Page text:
State v. Thundershield

Decision Date23 July 1968
Docket NumberNo. 10336,10336
Citation83 S.D. 414,160 N.W.2d 408
PartiesSTATE of South Dakota, Plaintiff and Respondent, v. Bedie THUNDERSHIELD, a/k/a 'Bede' Thundershield and Cecelia Thundershield, Conjointly, Defendants and Appellants.
CourtSouth Dakota Supreme Court

Elmer Leroy Hill, Belle Fourche, for defendants and appellants.

Frank L. Farrar, Atty. Gen., Walter W. Andre, Asst. Atty. Gen., Pierre, William E. Anderson, State's Atty., Belle Fourche, for plaintiff and respondent.

HANSON, Presiding Judge.

Bedie Thundershield and his wife, Cecelia, were conjointly charged and found guilty of the crimes of (1) Assault, other than felonious, with a dangerous weapon, (2) Robbery in the first degree, and (3) Grand Larceny. On appeal they assert their constitutional rights were violated by admitting in evidence incriminating statements made to the sheriff after arrest and detention.

All of the crimes arise out of an incident involving Isaac 'Ike' Karinen on May 18, 1965 at which time defendants were in Nisland looking for work. Early in the morning of that day they met Ike who offered to help find employment. For this ostensible purpose the three rode around the Nisland area together in Ike's 1949 Chevrolet. Most of the time was spent drinking copious quantities of wine and other intoxicating beverages.

In the afternoon they drove south of Nisland a few miles and stopped at a remote place on the bank of Stinking Water Creek. According to the State's evidence which included admissions made by defendants, Ike and Cecelia walked down to the creek to see where Ike fished. A little while later Bedie came down and beat Ike with a hammer. During the fray Cecelia took Ike's wallet and defendants left in Ike's car. Ike was found later in a bloody and battered condition suffering from a concussion and multiple cuts and abrasions about his head and body.

Defendants were apprehended later in the day at Faith, South Dakota driving Ike's car. They were arrested by the town marshal for public intoxication and placed in the city jail. About noon next day they were released to the Sheriff of Butte County on a warrant for grand larceny. The sheriff read the warrant to defendants, which was for the theft of Ike's car. The sheriff also advised defendants they didn't have to tell him anything if they didn't want to and they could talk to an attorney if they desired. Defendants were then taken back to Belle Fourche by the sheriff and two deputies. One deputy drove Ike's car back to Newell where the group stopped for lunch. During the trip defendants admitted beating Ike and taking his car. They also directed the officers to the scene of the crime where blood stained grass, rocks and a ball peen hammer were found.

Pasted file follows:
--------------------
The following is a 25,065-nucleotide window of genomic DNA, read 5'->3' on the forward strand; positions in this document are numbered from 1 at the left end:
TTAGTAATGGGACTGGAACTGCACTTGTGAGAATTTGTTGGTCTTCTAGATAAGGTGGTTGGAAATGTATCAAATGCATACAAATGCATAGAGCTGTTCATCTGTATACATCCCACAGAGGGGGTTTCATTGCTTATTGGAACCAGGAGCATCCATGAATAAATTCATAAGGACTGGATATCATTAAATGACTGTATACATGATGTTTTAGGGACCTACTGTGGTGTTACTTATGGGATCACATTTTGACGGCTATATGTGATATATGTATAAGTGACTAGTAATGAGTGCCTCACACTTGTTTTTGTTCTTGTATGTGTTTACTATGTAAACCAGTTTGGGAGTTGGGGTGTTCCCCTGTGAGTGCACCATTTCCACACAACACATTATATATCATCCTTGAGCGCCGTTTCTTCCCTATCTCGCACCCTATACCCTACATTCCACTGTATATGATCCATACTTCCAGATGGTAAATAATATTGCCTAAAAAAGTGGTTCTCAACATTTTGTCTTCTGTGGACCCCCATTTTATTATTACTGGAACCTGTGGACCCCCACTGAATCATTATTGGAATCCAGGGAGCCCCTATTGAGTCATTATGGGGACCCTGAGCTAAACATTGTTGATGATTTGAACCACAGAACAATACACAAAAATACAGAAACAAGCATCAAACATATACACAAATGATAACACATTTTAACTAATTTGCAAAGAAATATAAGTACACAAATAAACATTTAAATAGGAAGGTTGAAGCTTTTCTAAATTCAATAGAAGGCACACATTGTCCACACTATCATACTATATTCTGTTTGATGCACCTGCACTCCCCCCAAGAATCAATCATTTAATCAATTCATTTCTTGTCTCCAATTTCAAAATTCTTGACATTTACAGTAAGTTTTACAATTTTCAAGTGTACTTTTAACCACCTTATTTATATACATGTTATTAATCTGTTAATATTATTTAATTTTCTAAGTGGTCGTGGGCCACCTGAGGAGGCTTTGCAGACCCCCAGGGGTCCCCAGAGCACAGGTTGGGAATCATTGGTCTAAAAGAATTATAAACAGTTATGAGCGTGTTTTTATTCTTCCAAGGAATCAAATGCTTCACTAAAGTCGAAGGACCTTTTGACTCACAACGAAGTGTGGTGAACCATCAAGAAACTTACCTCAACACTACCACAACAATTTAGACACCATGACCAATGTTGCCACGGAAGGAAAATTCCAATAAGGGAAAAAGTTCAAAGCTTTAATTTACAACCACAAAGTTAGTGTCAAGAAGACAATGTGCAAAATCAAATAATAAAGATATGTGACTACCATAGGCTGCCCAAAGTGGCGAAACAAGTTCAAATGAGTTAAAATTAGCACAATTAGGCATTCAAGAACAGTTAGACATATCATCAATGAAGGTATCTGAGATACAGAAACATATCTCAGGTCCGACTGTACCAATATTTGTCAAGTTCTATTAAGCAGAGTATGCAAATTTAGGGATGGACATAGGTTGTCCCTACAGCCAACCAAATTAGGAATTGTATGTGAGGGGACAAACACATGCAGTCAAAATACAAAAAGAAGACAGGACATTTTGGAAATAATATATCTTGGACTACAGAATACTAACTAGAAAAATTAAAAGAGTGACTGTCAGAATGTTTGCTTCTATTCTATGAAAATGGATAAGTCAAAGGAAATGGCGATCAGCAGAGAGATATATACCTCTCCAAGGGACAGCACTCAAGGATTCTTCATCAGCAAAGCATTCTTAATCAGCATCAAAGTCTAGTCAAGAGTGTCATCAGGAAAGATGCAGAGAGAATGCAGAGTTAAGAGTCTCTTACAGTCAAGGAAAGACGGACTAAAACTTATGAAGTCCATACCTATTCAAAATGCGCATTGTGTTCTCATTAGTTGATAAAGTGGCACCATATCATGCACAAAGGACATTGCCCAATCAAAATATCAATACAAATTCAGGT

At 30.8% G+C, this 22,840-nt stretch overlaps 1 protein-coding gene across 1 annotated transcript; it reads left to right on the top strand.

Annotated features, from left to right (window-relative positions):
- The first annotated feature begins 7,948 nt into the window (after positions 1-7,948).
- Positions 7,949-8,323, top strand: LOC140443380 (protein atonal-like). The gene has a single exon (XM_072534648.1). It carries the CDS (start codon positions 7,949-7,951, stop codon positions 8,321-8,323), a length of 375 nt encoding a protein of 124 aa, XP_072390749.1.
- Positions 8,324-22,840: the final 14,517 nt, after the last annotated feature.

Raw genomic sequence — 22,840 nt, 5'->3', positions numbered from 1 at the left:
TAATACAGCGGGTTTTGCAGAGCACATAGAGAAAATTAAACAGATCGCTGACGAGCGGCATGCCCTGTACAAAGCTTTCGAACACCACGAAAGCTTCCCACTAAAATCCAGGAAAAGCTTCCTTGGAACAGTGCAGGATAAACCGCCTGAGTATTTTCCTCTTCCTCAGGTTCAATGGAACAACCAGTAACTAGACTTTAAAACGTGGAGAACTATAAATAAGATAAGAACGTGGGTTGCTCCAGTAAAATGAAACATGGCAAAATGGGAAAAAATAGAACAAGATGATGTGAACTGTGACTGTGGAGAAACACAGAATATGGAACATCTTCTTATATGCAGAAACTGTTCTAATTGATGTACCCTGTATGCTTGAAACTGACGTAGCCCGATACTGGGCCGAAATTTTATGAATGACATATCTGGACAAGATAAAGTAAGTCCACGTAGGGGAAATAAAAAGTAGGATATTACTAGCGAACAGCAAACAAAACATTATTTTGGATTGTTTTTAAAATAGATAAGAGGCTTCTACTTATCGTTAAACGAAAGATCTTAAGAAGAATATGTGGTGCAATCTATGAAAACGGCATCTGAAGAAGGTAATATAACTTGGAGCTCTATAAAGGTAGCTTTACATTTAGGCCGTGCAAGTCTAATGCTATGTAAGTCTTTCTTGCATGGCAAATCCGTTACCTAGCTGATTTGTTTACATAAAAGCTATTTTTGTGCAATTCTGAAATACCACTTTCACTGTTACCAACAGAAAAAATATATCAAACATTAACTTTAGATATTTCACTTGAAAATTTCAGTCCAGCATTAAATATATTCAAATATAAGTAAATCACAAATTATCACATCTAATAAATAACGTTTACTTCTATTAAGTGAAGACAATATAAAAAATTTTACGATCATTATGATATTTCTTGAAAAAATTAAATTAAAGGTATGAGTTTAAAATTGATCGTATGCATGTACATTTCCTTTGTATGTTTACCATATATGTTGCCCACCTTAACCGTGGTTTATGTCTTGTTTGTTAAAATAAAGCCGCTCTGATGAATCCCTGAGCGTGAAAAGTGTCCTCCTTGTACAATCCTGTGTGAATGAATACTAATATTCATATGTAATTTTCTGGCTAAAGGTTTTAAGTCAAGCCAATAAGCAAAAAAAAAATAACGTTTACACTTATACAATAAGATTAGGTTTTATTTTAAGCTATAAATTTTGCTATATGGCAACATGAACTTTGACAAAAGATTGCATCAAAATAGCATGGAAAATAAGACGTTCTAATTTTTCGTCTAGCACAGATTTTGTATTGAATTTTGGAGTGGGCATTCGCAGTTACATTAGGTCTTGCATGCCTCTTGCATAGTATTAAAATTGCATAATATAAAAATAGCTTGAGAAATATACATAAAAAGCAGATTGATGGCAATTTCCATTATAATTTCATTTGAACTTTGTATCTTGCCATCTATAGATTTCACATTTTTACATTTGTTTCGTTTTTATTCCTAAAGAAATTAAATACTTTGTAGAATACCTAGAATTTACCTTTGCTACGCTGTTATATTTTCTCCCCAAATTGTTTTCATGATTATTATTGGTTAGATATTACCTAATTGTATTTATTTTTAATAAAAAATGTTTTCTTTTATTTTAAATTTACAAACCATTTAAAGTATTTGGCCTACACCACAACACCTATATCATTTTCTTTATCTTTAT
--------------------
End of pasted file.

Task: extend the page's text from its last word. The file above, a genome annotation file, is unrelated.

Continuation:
Defendants testified in their own behalf at the trial which was held on December 6, 1965. They admitted their association with Ike Karinen on the day of the crime and did not deny assaulting him or driving away with his car. However, their version of what transpired at Stinking Water Creek differed somewhat from their earlier admissions. According to their testimony Bedie was so intoxicated he passed out when the party stopped at the creek. Ike dragged Cecelia down to the bank of the creek where he had intercourse with her against her will. After some interval of time Bedie came to. Hearing Cecelia scream he went to her aid by beating and kicking Ike. Afterwards Ike was so remorseful about his conduct toward Cecelia that he gave her his money and the keys to his car. He then told defendants he would walk back to Nisland. This conflict in evidence as to what provoked the assault and what transpired at the creek were the main issues at the trial which the jury resolved in favor of the state.

Relying upon Escobedo v. State of Illinois, 378 U.S. 478, 84 S.Ct. 1758, 12 L.Ed.2d 977 (June 22, 1964) as authority, defendants contend the incriminating statements made by them to the Butte County Sheriff following arrest were involuntary and inadmissible in evidence. Escobedo holds that where 'the investigation is no longer a general inquiry into an unsolved crime but has begun to focus on a particular suspect, the suspect has been taken into police custody, the police carry out a process of interrogations that lends itself to eliciting incriminating statements, the suspect has requested and been denied an opportunity to consult with his lawyer, and the police have not effectively warned him of his absolute constitutional right to remain silent, the accused has been denied 'the Assistance of Counsel' in violation of the Sixth Amendment to the Constitution as 'made obligatory upon the States by the Fourteenth Amendment' * * * and that no statement elicited by the police during the interrogation may be used against him at a criminal trial.' However, the facts and sum total circumstances in the two cases are not comparable. Escobedo was not advised of his right to remain silent or of his right to an attorney. He repeatedly requested and was denied the right to consult with his attorney who was present at the police station where the prolonged interrogation took place. Defendants in the present action were not denied similar rights and their incriminating statements were apparently freely and voluntarily expressed.